Christmas announcement, two.

As we prepare to cut the first monthly release of the Rakudo Perl 6 compiler of 2016, we wanted to specifically thank all the individuals, companies, and organizations who donated money, services, equipment, or their employee’s time to the effort.  This includes efforts going back to 2000 over multiple Perl 6 related projects. As with our developer list on the Christmas release, our sincere apologies to anyone who was accidentally left off this list.

  • ActiveState
  • BBC
  • Blackstar
  • Booking.com
  • craigslist
  • Richard Dice of Toronto.pm
  • Dijkmat
  • Edument
  • ETH Zürich
  • Google Summer of Code
  • Ian Hague
  • Manning Publications
  • Morgan Stanley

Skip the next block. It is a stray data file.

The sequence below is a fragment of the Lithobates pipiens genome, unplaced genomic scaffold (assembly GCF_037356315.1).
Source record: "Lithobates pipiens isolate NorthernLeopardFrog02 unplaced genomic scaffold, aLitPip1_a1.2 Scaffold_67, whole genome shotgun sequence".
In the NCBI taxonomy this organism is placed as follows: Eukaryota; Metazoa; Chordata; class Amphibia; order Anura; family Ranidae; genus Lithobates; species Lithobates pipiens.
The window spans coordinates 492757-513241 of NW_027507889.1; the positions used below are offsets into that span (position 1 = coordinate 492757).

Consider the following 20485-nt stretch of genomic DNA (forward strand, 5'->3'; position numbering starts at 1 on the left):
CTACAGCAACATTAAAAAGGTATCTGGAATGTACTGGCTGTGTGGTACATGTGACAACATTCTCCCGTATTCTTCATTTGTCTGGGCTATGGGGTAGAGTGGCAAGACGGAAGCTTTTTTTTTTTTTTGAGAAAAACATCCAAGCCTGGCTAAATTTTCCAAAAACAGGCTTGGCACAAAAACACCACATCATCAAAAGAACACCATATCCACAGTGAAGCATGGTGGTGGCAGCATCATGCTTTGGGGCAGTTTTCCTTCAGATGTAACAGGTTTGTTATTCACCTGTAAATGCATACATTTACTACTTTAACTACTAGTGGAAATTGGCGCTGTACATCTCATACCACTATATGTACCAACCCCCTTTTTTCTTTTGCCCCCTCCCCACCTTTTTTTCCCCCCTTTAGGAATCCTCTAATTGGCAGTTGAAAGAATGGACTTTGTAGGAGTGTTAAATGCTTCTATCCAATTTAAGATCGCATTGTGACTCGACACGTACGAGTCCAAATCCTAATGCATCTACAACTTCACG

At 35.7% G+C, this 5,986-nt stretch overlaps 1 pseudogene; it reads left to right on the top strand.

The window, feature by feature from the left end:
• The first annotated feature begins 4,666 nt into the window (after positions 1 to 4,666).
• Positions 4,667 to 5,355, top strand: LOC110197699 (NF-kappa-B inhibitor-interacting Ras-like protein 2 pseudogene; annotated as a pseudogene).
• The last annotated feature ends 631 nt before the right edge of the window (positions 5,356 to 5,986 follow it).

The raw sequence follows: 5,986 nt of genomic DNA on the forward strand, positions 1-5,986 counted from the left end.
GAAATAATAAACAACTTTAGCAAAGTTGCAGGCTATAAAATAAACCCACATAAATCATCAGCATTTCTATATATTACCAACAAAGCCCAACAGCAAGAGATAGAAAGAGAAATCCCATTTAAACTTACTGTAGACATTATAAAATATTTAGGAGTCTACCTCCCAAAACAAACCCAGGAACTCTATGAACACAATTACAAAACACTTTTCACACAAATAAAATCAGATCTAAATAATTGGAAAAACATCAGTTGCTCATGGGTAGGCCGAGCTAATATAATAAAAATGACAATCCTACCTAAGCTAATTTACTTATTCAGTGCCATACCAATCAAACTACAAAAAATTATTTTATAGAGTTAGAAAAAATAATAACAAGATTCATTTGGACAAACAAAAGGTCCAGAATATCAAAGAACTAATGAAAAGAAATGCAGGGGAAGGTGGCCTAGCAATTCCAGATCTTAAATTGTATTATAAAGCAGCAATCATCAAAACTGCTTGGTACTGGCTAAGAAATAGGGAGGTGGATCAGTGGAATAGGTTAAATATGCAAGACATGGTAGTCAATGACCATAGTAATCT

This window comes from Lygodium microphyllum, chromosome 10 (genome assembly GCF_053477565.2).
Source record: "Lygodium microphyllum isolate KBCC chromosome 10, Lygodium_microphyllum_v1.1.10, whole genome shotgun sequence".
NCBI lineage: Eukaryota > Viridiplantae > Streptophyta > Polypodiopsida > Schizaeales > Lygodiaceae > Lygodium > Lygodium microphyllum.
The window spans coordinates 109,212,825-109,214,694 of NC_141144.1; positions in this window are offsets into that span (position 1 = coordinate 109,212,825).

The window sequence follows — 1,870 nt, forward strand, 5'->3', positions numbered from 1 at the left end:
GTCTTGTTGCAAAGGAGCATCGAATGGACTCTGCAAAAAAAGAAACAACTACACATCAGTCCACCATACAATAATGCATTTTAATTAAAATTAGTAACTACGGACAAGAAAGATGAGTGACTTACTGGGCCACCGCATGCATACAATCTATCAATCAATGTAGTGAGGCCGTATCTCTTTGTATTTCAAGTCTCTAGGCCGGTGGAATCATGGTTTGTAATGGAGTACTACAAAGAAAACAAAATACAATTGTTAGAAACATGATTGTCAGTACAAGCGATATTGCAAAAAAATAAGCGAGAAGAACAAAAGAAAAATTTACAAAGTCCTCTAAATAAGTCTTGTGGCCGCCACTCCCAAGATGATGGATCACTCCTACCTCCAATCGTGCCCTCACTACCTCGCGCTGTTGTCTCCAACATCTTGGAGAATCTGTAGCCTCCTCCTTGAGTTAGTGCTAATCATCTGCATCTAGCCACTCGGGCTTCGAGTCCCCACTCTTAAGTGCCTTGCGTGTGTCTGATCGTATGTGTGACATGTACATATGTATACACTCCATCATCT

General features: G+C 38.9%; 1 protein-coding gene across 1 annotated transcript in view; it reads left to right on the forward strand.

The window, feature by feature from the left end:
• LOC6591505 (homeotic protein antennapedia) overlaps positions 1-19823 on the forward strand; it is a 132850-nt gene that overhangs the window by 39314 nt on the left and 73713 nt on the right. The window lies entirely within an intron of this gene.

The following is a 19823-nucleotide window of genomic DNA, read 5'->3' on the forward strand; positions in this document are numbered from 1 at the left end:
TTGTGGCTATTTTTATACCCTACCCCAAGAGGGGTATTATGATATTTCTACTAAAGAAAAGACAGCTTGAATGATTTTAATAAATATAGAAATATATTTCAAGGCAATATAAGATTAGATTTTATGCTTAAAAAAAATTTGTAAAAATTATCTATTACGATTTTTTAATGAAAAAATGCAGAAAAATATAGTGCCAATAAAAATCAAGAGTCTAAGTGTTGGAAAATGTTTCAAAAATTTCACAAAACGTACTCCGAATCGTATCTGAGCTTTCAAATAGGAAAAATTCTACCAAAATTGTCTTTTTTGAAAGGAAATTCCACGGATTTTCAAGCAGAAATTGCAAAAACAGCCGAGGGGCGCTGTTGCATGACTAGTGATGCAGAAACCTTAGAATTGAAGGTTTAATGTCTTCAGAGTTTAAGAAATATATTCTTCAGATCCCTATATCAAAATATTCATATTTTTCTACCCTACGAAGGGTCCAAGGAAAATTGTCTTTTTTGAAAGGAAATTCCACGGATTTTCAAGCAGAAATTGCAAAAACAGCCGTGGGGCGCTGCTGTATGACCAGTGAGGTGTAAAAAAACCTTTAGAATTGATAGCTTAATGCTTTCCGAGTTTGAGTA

• Mozilla
  • NLNet
  • noris network AG
  • O’Reilly Media
  • Frédéric Schütz of the Swiss Institute of Bioinformatics
  • Stonehenge Consulting
  • The Perl Foundation
  • TPF’s Perl 6 Core Development Fund sponsors
  • VA Linux
  • WenZPerl
  • Fritz Zaucker of Oetiker+Partner AG

Again, thank you all for your support.

Christmas is here.

On behalf of the Rakudo development team, I’m proud to announce the Christmas release (December 2015) of Rakudo Perl 6 #94 “коледа”. Rakudo is an implementation of Perl 6 on the Moar Virtual Machine[^1].

This is the Christmas release of Rakudo Perl 6. This version of the compiler targets the v6.c “Christmas” specification of the Perl 6 language. The Perl 6 community has been working toward this release over the last 15 years. Together, we’ve built a language that:

  • Retains the core values of Perl: expressiveness, getting the job done, taking influences from natural language, and pushing the boundaries of language design
  • Has clean, modern syntax, rooted in familiar constructs but revisiting and revising the things that needed it